by Helen Frost
3.6 6


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Hidden 3.7 out of 5 based on 0 ratings. 6 reviews.
Sandy5 More than 1 year ago
Poetry sure has changed over the years. To express the words spilling out from their hearts, authors do not have to fill in the paragraphs but they are allowed to follow their own rhythm, to create a music masterpiece on the page. To form a dance with the words on a blank script, an illusion for all to read and notice. For some readers, they feel the magnitude of the words, they understand the power and the drama these words provide and for others, these words offer confusion. The confusion lies for the words seems out of place, they are dancing out of line, there is no structure in a world where the reader needs it. For everyone is different and poetry is just another form of reading, you feel it and can understand the merit behind its language or you can’t. In Hidden, this book is told in alternating viewpoints using poetry. Wren was waiting for her mother in the car when it gets hijacked. Safely hidden in the backseat, she finds herself in Darra’s garage, hidden from police. The TV shouts the news about the hijacking, the shots fired, and the missing child. The hijackers did not realize that Wren was in the vehicle when they drove off with it and now, it’s too late. Darra is wondering if Wren is in her garage and what she can do now. They are both the same age and she realizes how scared she must be. With the situation escalating, the tension building, Wren realizes she hasn’t much time to react. I feel as if I am scanning the garage, finding anything to help the situation, I see it as soon as Wren recognizes it and she quick, she’s not wasting any time. The story fast-forward’s six years and somehow they end up at the same camp (this is amazing, I feel) and it wasn’t long before they realize how they are connected. Over the past six years, their lives have been affected by this dramatic event and now they have to deal with facing each other. It’s the pace of the story, the rhythm and the tone as it slides up and down that makes or breaks this story for the reader. It’s amazing to me how an author can create such a story using poetry, how they can create this dramatic event using short lines and few words. This author also included a special trick; using the long lines of her poetry she has the readers draw special attention to one word to create another story line. This additional story line was not revealed until the acknowledgments in the back of the book.
Anonymous More than 1 year ago
HIDDEN Helen Frost Locked up in a garage, Wren waited for her chance to escape. She was past scared. She was terrified. Hidden by Helen Frost is an intense story about an eight-year-old girl named Wren. Wren Abbot was a small girl waiting for her mom to come back to the car. When she heard a gunshot she flew to the back of the car. Next thing you know she was in a man’s garage. While she was scared to death she found out that a girl her age named Darra was living in the house. Six years later Wren meets a girl named Darra. Darra remembers Wren and doesn’t want to. To me this book was very good and I definitely couldn’t stop reading. It’s very dramatic and full of suspense. I am not a huge fan of reading, but even so I enjoyed this book so much. I recommend Hidden to any type of readers especially ones with a love for dramatic books.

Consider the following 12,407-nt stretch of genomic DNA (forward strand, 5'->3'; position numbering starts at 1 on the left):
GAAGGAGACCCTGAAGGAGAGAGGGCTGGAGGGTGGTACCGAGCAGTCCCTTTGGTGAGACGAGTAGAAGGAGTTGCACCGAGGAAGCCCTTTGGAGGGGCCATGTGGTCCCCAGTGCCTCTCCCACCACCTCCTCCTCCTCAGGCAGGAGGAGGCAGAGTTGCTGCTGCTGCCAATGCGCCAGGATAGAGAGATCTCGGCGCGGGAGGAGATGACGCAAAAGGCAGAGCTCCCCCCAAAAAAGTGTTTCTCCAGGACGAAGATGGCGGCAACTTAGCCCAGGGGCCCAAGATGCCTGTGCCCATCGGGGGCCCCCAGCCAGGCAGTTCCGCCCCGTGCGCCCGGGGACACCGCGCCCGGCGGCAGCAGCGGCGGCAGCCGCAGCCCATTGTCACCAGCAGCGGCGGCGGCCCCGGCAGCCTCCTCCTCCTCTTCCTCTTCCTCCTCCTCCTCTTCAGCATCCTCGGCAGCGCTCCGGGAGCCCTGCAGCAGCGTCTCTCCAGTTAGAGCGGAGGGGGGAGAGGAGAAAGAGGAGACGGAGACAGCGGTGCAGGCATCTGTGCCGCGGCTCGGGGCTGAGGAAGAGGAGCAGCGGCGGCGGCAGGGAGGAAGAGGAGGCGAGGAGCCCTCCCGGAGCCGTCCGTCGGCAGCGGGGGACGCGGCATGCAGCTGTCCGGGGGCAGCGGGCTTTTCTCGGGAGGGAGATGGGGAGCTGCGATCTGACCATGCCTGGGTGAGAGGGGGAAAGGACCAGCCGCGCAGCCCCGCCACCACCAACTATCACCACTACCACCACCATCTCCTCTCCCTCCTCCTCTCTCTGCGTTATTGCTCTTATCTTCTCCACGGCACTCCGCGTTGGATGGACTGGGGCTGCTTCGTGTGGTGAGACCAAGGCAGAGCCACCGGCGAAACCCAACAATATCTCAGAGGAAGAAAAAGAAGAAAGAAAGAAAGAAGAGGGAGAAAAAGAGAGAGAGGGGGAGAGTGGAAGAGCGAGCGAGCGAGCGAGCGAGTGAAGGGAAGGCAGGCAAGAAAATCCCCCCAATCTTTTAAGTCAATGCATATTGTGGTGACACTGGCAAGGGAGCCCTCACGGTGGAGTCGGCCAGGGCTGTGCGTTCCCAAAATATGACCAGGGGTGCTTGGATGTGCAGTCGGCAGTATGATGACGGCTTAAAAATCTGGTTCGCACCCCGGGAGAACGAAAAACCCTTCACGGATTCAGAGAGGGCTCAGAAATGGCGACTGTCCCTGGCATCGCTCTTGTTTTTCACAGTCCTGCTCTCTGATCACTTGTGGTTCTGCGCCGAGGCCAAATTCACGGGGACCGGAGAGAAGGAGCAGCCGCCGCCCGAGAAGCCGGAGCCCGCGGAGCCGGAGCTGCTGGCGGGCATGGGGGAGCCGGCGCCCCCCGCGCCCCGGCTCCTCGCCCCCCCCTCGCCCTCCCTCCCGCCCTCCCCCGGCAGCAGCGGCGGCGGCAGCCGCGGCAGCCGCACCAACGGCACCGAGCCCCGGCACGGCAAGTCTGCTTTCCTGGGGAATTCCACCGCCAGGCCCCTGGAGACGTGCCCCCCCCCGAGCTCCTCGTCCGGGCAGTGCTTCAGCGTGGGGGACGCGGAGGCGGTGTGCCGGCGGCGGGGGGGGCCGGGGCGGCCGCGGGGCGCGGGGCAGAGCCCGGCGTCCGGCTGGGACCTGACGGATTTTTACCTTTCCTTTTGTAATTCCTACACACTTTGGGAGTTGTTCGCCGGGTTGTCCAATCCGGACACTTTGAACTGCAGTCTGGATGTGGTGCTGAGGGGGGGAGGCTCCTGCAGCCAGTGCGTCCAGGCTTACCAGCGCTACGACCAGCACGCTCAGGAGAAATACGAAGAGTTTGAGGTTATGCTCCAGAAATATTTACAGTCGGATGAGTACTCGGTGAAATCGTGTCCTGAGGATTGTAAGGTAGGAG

Anonymous More than 1 year ago
Anonymous More than 1 year ago
KRobertsKR More than 1 year ago
My 12 yr old son absolutely loved this book: it remains his current favorite; several of his friends have wanted to buy it now, based on my son's description. The story touches on very dark, scary subject matter but keeps the reader safe--thus it is appropriate for many ages, but particularly starting at 11 yrs old. In addition, the book's structure is uniquely clever (giving the title an additional meaning)--I won't give it away--that I recommend this book for use in school. As an adult, I read the book and couldn't put it down.
DonnaMarieMerritt More than 1 year ago
During a morning of thunderstorms, I sat down to read a few pages of a novel by Printz Honor Book Author, Helen Frost. I didn't put down HIDDEN until I had finished. In two distinct poetic voices, the author explores the eternal themes of friendship, forgiveness, and family. Darra and Wren meet in person for the first time at age fourteen, but their story begins six years before that. As layers of emotion are peeled back and strata of truth revealed, the girls (and reader) discover that we never really know what it is like to be in someone else's place. Middle grade, young adult, and adults will all find a treasure here (and be sure to read "Diving Deeper: Notes on Form" at the end).